Chris Potter of Cambridge RF abandoned dry wit for all out humour in his presentation titled, Making RF Designs Work. By following the polar opposite approaches taken by cartoon characters: Randy of Classic Design Services and Chuck from Shoestring Enterprises he offered a light-hearted view of the possible pitfalls that can occur if RF design is not approached with best practice in mind. On a serious note he offered true-life illustrations of a GPS module front-end, an oscillating PA, and grounding and decoupling an RF chip.

The break for lunch not only offered sustenance but also the opportunity to network and visit the adjacent exhibitor area featuring demo tables featuring Farran Technology, Flann Microwave, Intelliconnect, Interlligent UK and Plextek RFI.

The afternoon session kicked off with Prof. Steve Cripps – or should that be Steve Quips! – of the University of Cardiff delivering: RFPA Design Flow: the Great Debate in his own inimitable, entertaining and informative style. He charted the history of both the physical and behavioural approach to PA design. Disappointing for those who look forward to Cripps challenging convention he admitted to only one ‘controversial’ slide, which covered behavioural modelling using X-parameters and stated: “Lack of co-operation between modelling and circuit design cultures is all too evident”. He concluded that behavioural modelling is new and may have a role to play but is as yet unproven in value for industry designers.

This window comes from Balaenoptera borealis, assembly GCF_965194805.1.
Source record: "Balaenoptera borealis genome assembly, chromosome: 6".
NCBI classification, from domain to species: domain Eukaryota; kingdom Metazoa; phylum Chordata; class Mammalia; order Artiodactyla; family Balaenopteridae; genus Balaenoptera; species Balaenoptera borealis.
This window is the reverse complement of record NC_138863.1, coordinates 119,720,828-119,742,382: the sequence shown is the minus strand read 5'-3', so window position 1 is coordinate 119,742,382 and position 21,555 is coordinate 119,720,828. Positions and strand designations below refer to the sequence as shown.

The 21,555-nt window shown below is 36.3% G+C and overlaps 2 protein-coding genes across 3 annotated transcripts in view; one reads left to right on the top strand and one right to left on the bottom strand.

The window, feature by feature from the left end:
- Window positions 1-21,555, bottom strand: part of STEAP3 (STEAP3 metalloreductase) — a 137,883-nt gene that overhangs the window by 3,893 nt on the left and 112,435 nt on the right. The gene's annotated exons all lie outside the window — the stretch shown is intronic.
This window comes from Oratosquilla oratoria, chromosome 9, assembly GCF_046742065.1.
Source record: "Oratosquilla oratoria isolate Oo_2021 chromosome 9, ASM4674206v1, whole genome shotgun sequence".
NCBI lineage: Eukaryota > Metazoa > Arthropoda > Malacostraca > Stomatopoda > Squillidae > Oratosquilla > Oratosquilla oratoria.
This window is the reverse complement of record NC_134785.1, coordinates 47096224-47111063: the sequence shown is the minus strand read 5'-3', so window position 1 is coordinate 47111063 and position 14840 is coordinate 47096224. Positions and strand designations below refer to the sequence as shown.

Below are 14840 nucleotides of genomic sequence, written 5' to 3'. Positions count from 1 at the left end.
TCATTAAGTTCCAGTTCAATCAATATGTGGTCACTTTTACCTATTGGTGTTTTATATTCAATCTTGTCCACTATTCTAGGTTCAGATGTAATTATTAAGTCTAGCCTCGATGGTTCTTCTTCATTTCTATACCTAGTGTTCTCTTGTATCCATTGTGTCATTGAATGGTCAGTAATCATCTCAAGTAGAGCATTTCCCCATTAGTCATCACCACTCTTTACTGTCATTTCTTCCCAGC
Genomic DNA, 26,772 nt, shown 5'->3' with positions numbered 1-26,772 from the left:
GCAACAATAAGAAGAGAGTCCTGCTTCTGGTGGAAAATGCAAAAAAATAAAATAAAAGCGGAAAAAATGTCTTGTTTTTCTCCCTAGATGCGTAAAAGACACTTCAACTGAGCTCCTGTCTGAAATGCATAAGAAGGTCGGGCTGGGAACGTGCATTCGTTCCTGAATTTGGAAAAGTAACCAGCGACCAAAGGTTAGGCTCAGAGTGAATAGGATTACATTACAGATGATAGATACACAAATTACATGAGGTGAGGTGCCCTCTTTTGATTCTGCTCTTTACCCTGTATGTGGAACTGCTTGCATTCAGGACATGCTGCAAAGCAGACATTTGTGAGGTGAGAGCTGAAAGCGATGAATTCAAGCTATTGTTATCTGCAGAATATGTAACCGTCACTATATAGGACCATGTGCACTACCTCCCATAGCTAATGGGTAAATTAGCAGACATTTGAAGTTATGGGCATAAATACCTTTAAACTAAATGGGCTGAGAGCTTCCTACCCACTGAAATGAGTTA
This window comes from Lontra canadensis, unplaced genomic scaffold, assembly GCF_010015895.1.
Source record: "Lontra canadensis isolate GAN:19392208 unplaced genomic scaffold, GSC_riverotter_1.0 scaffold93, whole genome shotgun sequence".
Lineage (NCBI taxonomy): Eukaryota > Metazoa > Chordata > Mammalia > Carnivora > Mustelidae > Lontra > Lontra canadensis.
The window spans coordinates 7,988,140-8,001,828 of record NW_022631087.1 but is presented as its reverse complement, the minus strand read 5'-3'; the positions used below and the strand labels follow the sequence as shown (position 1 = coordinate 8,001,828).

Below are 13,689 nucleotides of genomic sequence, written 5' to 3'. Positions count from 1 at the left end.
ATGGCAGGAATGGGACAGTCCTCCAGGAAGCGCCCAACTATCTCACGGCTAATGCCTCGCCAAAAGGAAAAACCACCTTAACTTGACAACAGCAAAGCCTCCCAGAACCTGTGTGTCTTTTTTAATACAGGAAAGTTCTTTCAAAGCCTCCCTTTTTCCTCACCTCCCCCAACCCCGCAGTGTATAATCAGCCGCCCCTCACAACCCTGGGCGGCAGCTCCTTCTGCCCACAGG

Next was Liam Devlin of Plextek RF Integration who offered an insight into, Designing GaN PA MMICs. Starting with the acknowledgement that there is an increasing number of commercially available GaN foundry processes and that the realization of custom GaN PA MMICs is now a practical option for many applications he offered an overview of the structure and operation of a GaN HEMT. He explained how to design a GaN PA MMIC and gave design examples of three applications each using a different commercially available GaN foundry process: a 15 GHz PA for LoS links, a 2 – 18 GHz NPDA for broadband operation and a 25 W X-Band PA for radar applications.

After the final coffee and networking break of the day the paper titled Harmonic Load Pull Investigations of High-Efficiency GaN Power Transistors by Mauro Marchetti of Anteverta (a Maury Microwave company) offered an overview of different harmonic load-pull topologies. He gave examples of how harmonic load-pull can be used to search for the optimum terminations in a fast and effective manner. This allows a drain efficiency as high as 90% at 2 GHz, while delivering 3.5 W of output power for a 1.2 mm device gate width to be achieved. Marchetti explained that further X-band analysis yields a PAE >65 % over the entire wafer.

Winding up the seminar Oren Hagai thanked all the participants and organisation team before inviting everyone to the third Interlligent UK RF and Microwave Seminar in 2016. Finally, a prize draw saw a drone presented to Emiliano Mezzarobba of Cambridge Consultants.